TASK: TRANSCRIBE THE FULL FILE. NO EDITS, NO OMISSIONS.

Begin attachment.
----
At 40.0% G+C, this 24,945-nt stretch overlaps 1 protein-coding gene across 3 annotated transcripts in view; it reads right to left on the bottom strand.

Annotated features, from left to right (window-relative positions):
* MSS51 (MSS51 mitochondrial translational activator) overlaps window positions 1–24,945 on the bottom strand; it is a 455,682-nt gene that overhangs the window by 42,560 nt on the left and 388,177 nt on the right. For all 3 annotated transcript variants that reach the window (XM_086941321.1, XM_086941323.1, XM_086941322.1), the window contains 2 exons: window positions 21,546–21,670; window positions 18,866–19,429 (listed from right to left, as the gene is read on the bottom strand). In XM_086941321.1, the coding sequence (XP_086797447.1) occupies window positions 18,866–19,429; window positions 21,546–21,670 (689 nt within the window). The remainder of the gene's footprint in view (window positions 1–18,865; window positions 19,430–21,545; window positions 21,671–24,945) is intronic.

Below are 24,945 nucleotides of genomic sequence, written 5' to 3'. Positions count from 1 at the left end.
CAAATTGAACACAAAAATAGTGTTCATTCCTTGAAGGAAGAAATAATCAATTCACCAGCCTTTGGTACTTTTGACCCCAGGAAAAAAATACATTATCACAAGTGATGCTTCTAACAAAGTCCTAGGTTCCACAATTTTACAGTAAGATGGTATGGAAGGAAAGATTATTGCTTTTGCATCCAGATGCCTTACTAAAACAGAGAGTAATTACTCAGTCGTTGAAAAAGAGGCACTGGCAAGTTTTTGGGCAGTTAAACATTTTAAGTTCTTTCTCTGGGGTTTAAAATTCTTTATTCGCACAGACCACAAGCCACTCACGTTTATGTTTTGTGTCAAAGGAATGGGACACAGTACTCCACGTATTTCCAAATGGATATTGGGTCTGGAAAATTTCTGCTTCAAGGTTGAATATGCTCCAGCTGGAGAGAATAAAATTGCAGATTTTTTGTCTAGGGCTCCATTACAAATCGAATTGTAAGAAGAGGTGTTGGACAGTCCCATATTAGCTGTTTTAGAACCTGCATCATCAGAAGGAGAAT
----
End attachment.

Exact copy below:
At 40.0% G+C, this 24,945-nt stretch overlaps 1 protein-coding gene across 3 annotated transcripts in view; it reads right to left on the bottom strand.

Annotated features, from left to right (window-relative positions):
* MSS51 (MSS51 mitochondrial translational activator) overlaps window positions 1–24,945 on the bottom strand; it is a 455,682-nt gene that overhangs the window by 42,560 nt on the left and 388,177 nt on the right. For all 3 annotated transcript variants that reach the window (XM_086941321.1, XM_086941323.1, XM_086941322.1), the window contains 2 exons: window positions 21,546–21,670; window positions 18,866–19,429 (listed from right to left, as the gene is read on the bottom strand). In XM_086941321.1, the coding sequence (XP_086797447.1) occupies window positions 18,866–19,429; window positions 21,546–21,670 (689 nt within the window). The remainder of the gene's footprint in view (window positions 1–18,865; window positions 19,430–21,545; window positions 21,671–24,945) is intronic.

Below are 24,945 nucleotides of genomic sequence, written 5' to 3'. Positions count from 1 at the left end.
CAAATTGAACACAAAAATAGTGTTCATTCCTTGAAGGAAGAAATAATCAATTCACCAGCCTTTGGTACTTTTGACCCCAGGAAAAAAATACATTATCACAAGTGATGCTTCTAACAAAGTCCTAGGTTCCACAATTTTACAGTAAGATGGTATGGAAGGAAAGATTATTGCTTTTGCATCCAGATGCCTTACTAAAACAGAGAGTAATTACTCAGTCGTTGAAAAAGAGGCACTGGCAAGTTTTTGGGCAGTTAAACATTTTAAGTTCTTTCTCTGGGGTTTAAAATTCTTTATTCGCACAGACCACAAGCCACTCACGTTTATGTTTTGTGTCAAAGGAATGGGACACAGTACTCCACGTATTTCCAAATGGATATTGGGTCTGGAAAATTTCTGCTTCAAGGTTGAATATGCTCCAGCTGGAGAGAATAAAATTGCAGATTTTTTGTCTAGGGCTCCATTACAAATCGAATTGTAAGAAGAGGTGTTGGACAGTCCCATATTAGCTGTTTTAGAACCTGCATCATCAGAAGGAGAAT